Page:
Decided: February 23, 1976.
EVEYLN DRESNER, A/K/A EVELYN MERLISS, SYLVIA KAPLAN AND APARTMENT & HOMES OF NEW JERSEY, INC., PLAINTIFFS-RESPONDENTS,
MICHAEL R. CARRARA, THE PLANNING BOARD OF THE BOROUGH OF MONTVALE AND THE MAYOR AND COUNCIL OF THE BOROUGH OF MONTVALE, DEFENDANTS-APPELLANTS
For affirmance -- Chief Justice Hughes, Justices Mountain, Sullivan, Pashman, Clifford and Schreiber and Judge Conford. For reversal -- None. The opinion of the Court was delivered by Mountain, J.
[69 NJ Page 238]
In this case we consider the validity of certain municipal land use regulations having as their purpose the creation of off-street parking facilities in traffic-congested areas. The validity of the regulations in question, which are to be found in the local zoning ordinance, was sustained in the trial court. The Appellate Division, however, in an unreported opinion, reversed and we granted certification. 67 N.J. 92 (1975). We now affirm.
The facts are essentially undisputed and may be briefly stated. Plaintiffs are, respectively, the owners and lessee of
[69 NJ Page 239]
property located in the Borough of Montvale on Kinderkamack Road close to its intersection with Grand Avenue. A one-story building on the premises has been used as a real estate and insurance office for many years, both prior to the adoption of the municipality's zoning ordinance in 1964 and almost constantly thereafter. The building became vacant in October, 1972. In March of the following year, however, a lease was entered into with a new tenant (one of the plaintiffs in this action) who intended to devote the property to the same purpose. The premises are located in the Business "B" District, where offices are a permitted use.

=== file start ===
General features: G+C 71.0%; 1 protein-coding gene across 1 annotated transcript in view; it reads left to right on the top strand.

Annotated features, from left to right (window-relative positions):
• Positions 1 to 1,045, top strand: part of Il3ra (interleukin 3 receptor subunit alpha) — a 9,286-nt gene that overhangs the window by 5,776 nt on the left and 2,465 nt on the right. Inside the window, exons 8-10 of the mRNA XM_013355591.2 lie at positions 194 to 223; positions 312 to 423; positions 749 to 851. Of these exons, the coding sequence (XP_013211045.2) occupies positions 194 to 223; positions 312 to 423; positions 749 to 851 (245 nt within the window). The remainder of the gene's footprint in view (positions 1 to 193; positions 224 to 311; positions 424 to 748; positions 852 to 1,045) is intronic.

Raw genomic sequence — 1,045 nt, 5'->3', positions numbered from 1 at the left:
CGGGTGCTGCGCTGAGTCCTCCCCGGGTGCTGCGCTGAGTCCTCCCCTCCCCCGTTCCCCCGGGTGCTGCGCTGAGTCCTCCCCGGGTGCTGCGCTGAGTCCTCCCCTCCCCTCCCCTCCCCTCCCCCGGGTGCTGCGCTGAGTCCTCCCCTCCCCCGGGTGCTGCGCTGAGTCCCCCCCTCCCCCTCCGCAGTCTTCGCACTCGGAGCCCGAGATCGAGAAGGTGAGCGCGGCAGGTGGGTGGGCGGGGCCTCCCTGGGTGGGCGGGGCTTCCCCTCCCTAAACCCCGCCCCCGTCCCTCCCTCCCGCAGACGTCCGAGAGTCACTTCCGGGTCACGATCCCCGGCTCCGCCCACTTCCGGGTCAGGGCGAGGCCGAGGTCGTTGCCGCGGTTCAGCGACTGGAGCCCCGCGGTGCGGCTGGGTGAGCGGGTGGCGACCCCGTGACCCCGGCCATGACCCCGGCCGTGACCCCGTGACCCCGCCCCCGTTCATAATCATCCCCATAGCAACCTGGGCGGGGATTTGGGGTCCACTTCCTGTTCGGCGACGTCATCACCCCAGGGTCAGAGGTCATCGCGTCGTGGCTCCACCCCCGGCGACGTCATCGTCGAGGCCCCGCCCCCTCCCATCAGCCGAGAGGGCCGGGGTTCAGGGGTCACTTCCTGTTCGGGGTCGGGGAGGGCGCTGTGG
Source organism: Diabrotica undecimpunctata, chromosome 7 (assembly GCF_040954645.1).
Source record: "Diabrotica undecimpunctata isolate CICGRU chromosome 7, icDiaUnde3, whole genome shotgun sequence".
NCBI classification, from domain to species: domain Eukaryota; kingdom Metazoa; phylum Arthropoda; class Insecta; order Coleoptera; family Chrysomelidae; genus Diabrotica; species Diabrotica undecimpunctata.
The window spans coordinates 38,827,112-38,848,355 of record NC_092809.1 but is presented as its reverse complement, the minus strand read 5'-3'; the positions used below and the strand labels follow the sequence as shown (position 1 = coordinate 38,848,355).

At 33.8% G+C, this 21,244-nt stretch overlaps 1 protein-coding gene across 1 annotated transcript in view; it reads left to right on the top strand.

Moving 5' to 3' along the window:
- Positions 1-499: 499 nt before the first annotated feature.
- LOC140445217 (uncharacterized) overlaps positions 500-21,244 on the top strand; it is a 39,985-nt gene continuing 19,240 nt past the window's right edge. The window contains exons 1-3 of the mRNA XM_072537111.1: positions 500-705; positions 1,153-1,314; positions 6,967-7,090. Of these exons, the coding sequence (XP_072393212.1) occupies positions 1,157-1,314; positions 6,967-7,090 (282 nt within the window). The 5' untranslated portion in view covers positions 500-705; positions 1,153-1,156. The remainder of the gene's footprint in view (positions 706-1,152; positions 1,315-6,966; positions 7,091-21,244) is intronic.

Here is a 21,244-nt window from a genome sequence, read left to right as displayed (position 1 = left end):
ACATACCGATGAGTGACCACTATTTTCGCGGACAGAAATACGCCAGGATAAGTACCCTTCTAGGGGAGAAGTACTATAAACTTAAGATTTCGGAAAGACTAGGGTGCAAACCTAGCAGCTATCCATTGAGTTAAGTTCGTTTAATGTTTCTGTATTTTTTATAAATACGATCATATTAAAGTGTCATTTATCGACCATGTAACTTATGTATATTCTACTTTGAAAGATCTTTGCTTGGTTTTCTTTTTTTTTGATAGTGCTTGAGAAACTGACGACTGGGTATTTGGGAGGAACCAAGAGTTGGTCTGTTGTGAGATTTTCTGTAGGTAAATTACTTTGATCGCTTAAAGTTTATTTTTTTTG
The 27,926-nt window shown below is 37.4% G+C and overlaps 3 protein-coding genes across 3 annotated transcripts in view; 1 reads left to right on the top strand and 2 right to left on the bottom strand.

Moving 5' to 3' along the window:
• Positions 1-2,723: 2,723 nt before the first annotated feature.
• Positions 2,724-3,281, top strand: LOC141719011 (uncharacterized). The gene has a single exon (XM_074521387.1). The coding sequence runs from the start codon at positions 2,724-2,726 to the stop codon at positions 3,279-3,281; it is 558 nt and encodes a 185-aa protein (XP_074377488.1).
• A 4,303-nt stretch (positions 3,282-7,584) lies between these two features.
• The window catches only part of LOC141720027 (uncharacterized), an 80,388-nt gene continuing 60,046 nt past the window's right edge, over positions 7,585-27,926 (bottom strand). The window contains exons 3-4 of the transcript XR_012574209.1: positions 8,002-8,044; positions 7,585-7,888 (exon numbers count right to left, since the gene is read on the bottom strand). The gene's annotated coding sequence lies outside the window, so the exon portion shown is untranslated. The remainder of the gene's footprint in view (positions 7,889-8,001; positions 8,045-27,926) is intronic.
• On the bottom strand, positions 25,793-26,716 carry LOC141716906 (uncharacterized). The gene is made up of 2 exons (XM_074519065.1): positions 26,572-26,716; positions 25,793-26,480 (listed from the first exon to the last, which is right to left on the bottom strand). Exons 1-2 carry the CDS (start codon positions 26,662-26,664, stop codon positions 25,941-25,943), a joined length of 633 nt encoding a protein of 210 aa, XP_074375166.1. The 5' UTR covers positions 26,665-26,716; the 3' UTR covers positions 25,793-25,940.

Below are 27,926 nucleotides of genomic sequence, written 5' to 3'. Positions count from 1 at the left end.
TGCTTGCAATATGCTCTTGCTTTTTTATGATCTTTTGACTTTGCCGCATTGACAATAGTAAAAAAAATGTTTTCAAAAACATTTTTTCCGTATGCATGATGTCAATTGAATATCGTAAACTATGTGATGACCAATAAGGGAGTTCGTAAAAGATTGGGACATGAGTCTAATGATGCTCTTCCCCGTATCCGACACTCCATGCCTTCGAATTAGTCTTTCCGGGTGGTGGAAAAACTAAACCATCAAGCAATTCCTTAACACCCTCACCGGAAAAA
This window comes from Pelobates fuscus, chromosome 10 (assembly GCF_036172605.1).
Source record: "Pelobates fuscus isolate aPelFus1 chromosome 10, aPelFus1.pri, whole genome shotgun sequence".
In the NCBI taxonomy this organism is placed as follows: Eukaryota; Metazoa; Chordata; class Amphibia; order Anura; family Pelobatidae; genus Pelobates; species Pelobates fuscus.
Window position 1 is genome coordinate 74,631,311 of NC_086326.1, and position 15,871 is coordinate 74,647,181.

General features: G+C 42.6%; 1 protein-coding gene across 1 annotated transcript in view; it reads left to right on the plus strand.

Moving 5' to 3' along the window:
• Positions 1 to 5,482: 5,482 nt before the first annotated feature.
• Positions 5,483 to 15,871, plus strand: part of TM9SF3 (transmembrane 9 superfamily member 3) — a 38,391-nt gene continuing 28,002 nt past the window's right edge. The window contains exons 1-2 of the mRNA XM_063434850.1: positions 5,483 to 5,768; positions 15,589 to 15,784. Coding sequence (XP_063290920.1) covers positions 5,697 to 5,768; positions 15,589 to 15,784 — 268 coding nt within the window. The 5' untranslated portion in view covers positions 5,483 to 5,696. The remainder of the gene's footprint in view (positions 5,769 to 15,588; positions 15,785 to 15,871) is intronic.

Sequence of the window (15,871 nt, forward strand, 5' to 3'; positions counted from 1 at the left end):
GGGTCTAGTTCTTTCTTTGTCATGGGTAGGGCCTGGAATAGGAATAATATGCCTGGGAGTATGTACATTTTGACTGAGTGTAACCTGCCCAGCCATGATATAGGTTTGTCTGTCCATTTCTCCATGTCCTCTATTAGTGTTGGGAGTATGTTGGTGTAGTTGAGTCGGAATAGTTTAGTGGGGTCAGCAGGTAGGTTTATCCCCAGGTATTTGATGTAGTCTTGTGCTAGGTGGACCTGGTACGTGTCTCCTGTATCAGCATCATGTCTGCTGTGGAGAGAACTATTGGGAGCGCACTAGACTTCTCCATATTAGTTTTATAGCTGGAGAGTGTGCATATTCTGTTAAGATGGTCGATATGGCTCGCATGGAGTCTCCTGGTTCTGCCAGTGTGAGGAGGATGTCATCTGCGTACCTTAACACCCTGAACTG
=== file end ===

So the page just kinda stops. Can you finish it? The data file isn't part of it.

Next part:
Before going into possession under the new lease, the lessee, joined by the property owners, applied to the municipal building inspector for a certificate of occupancy. The application was made upon the assumption that possession and use of the property by the new tenant without such certificate would be violative of a municipal regulation. They were referred by the inspector to the Planning Board. After reviewing the matter the Board informed the applicants that it would indeed be necessary for them to secure a certificate of occupancy before transferring possession to the new tenant. The plaintiffs were further advised that in order to secure the certificate it would be first necessary for them to submit a request to the County Planning Board to permit a curb-cut so that a driveway could be constructed to afford access from the highway onto their property. Furthermore, plaintiffs were told that they would be required to grade and surface the land to provide parking facilities for six automobiles. At first they apparently intended to acquiesce, but upon learning the cost of the proposed improvements they changed their minds and promptly instituted this litigation.